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Hoffmann, R. A wiki for the life sciences where authorship matters. Nature Genetics (2008)

Beta spectrin kissimmee: a spectrin variant associated with autosomal dominant hereditary spherocytosis and defective binding to protein 4.1.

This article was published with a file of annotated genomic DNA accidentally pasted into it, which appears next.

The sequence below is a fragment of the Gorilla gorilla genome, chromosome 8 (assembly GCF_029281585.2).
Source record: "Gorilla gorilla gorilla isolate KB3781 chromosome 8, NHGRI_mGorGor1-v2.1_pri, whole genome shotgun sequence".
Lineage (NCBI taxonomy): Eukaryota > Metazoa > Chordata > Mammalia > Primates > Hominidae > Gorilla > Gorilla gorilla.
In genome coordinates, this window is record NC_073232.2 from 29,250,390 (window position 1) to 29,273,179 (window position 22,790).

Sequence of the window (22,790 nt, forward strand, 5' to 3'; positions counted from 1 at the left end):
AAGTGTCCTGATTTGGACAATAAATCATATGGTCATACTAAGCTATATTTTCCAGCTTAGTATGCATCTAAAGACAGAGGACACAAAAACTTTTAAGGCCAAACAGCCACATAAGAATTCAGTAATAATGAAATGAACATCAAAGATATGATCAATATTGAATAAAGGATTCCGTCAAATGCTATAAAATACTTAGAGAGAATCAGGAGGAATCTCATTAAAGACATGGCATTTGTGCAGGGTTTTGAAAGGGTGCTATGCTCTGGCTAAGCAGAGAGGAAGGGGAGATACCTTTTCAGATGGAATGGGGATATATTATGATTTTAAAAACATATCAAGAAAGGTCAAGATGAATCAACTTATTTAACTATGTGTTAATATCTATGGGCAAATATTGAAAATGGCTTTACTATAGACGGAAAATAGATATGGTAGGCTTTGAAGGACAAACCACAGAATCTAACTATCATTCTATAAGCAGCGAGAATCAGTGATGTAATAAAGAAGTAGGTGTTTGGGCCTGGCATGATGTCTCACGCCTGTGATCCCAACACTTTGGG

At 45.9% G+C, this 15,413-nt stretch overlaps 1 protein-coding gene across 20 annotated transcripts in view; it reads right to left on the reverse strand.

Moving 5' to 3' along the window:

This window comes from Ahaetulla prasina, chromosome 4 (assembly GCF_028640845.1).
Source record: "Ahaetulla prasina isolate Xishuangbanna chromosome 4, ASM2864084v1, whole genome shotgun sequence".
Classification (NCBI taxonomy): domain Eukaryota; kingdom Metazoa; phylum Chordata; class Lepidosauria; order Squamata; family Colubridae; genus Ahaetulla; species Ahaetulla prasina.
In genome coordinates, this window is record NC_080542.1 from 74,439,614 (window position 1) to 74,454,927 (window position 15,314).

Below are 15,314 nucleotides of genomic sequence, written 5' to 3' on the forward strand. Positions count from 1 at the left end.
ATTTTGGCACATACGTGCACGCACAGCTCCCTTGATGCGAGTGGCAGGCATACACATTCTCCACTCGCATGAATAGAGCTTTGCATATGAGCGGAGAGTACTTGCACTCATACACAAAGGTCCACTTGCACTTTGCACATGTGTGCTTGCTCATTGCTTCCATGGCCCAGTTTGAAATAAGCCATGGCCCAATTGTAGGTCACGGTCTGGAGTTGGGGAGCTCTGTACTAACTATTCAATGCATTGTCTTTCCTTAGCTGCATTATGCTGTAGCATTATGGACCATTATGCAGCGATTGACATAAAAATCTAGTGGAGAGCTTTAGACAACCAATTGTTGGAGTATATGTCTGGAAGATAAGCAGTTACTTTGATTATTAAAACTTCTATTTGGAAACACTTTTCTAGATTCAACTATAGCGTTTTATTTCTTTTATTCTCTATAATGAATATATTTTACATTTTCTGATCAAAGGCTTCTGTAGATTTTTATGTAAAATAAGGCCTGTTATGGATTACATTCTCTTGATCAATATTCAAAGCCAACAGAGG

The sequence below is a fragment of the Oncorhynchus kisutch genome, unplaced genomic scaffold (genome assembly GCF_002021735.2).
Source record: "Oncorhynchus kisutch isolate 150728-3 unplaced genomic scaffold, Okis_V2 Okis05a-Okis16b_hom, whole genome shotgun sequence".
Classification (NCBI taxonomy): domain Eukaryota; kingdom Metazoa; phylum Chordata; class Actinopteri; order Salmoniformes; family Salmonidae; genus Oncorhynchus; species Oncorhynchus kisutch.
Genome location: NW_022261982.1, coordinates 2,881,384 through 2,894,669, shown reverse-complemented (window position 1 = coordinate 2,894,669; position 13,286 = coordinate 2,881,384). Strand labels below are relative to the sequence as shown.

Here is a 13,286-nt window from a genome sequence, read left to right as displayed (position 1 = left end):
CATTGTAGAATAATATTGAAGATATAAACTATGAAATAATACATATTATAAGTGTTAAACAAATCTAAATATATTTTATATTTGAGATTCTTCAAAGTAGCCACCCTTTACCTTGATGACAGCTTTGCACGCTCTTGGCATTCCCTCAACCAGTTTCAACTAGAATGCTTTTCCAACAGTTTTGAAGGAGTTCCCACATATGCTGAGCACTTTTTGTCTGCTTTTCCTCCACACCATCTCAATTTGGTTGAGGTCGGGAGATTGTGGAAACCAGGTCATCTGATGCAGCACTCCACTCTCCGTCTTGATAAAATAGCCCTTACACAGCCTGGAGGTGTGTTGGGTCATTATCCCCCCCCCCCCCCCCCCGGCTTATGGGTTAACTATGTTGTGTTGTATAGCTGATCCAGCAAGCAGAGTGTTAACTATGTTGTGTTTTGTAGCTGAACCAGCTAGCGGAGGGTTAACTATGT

We analyzed the DNA sequence of the cDNA encoding the NH2 terminal region of beta spectrin from members of a kindred with autosomal dominant hereditary spherocytosis associated with defective protein 4.1 binding. We found a point mutation at codon 202 within the 272 amino acid NH2-terminal region of beta spectrin. TGG was changed to CGG, resulting in the replacement of tryptophan by arginine. The base change eliminates a normally occurring PvuII restriction site and creates a new MspI site. This finding enabled rapid detection or exclusion of the mutation at the DNA level among the family members, including one member for whom this analysis was performed prenatally. The mutation was found only in the affected family members and occurred as a de novo mutation in the proband. It has not been found in 20 other kindreds. The recombinant peptide derived from the normal cDNA retains the capacity to sediment with protein 4.1 and F-actin. The mutant peptide spontaneously degrades. This variant represents both the first point mutation and the first beta spectrin mutation demonstrated in autosomal dominant hereditary spherocytosis. Furthermore, the mutation is located within a conserved sequence among spectrinlike proteins and may define an amino acid critical for protein 4.1 binding activity.[1]


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